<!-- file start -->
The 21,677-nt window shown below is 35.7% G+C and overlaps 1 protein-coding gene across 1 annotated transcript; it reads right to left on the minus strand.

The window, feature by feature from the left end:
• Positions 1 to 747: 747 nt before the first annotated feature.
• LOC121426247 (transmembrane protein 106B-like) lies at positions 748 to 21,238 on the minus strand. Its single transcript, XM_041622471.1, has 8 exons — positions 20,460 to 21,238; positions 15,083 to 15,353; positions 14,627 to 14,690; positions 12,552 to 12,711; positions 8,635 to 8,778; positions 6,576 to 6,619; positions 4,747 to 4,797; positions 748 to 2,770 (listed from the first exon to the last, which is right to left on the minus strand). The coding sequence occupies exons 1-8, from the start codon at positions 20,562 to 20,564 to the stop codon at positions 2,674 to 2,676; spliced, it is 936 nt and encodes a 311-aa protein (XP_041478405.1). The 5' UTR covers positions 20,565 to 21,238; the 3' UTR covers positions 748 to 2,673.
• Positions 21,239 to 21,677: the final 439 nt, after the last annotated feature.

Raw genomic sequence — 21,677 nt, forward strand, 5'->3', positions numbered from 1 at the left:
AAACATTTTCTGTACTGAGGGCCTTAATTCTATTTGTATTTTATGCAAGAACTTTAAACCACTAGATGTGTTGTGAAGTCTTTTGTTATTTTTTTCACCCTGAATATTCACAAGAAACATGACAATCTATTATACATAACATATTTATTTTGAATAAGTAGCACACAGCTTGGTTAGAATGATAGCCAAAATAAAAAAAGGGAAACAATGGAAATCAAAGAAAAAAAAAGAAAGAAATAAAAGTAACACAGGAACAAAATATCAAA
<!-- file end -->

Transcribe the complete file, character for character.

The 21,677-nt window shown below is 35.7% G+C and overlaps 1 protein-coding gene across 1 annotated transcript; it reads right to left on the minus strand.

The window, feature by feature from the left end:
• Positions 1 to 747: 747 nt before the first annotated feature.
• LOC121426247 (transmembrane protein 106B-like) lies at positions 748 to 21,238 on the minus strand. Its single transcript, XM_041622471.1, has 8 exons — positions 20,460 to 21,238; positions 15,083 to 15,353; positions 14,627 to 14,690; positions 12,552 to 12,711; positions 8,635 to 8,778; positions 6,576 to 6,619; positions 4,747 to 4,797; positions 748 to 2,770 (listed from the first exon to the last, which is right to left on the minus strand). The coding sequence occupies exons 1-8, from the start codon at positions 20,562 to 20,564 to the stop codon at positions 2,674 to 2,676; spliced, it is 936 nt and encodes a 311-aa protein (XP_041478405.1). The 5' UTR covers positions 20,565 to 21,238; the 3' UTR covers positions 748 to 2,673.
• Positions 21,239 to 21,677: the final 439 nt, after the last annotated feature.

Raw genomic sequence — 21,677 nt, forward strand, 5'->3', positions numbered from 1 at the left:
AAACATTTTCTGTACTGAGGGCCTTAATTCTATTTGTATTTTATGCAAGAACTTTAAACCACTAGATGTGTTGTGAAGTCTTTTGTTATTTTTTTCACCCTGAATATTCACAAGAAACATGACAATCTATTATACATAACATATTTATTTTGAATAAGTAGCACACAGCTTGGTTAGAATGATAGCCAAAATAAAAAAAGGGAAACAATGGAAATCAAAGAAAAAAAAAGAAAGAAATAAAAGTAACACAGGAACAAAATATCAAA